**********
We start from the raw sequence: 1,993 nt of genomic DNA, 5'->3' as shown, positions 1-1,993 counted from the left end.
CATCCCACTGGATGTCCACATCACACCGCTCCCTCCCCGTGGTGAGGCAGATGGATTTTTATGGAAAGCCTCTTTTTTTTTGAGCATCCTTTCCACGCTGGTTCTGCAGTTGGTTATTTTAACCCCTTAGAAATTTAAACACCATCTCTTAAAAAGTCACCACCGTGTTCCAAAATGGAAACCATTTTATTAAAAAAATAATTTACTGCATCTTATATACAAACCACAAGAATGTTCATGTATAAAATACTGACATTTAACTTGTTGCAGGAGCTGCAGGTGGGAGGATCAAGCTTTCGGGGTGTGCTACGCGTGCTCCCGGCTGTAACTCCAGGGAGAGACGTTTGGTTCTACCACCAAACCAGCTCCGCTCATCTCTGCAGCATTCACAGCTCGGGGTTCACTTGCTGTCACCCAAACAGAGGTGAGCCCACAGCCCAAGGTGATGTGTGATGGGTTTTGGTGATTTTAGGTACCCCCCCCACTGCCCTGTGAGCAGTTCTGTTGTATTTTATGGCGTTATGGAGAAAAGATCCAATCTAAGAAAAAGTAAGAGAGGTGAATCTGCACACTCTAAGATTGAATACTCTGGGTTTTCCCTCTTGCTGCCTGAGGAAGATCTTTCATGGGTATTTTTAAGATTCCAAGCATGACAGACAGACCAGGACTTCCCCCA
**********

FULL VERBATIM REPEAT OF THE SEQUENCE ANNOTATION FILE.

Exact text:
We start from the raw sequence: 1,993 nt of genomic DNA, 5'->3' as shown, positions 1-1,993 counted from the left end.
CATCCCACTGGATGTCCACATCACACCGCTCCCTCCCCGTGGTGAGGCAGATGGATTTTTATGGAAAGCCTCTTTTTTTTTGAGCATCCTTTCCACGCTGGTTCTGCAGTTGGTTATTTTAACCCCTTAGAAATTTAAACACCATCTCTTAAAAAGTCACCACCGTGTTCCAAAATGGAAACCATTTTATTAAAAAAATAATTTACTGCATCTTATATACAAACCACAAGAATGTTCATGTATAAAATACTGACATTTAACTTGTTGCAGGAGCTGCAGGTGGGAGGATCAAGCTTTCGGGGTGTGCTACGCGTGCTCCCGGCTGTAACTCCAGGGAGAGACGTTTGGTTCTACCACCAAACCAGCTCCGCTCATCTCTGCAGCATTCACAGCTCGGGGTTCACTTGCTGTCACCCAAACAGAGGTGAGCCCACAGCCCAAGGTGATGTGTGATGGGTTTTGGTGATTTTAGGTACCCCCCCCACTGCCCTGTGAGCAGTTCTGTTGTATTTTATGGCGTTATGGAGAAAAGATCCAATCTAAGAAAAAGTAAGAGAGGTGAATCTGCACACTCTAAGATTGAATACTCTGGGTTTTCCCTCTTGCTGCCTGAGGAAGATCTTTCATGGGTATTTTTAAGATTCCAAGCATGACAGACAGACCAGGACTTCCCCCA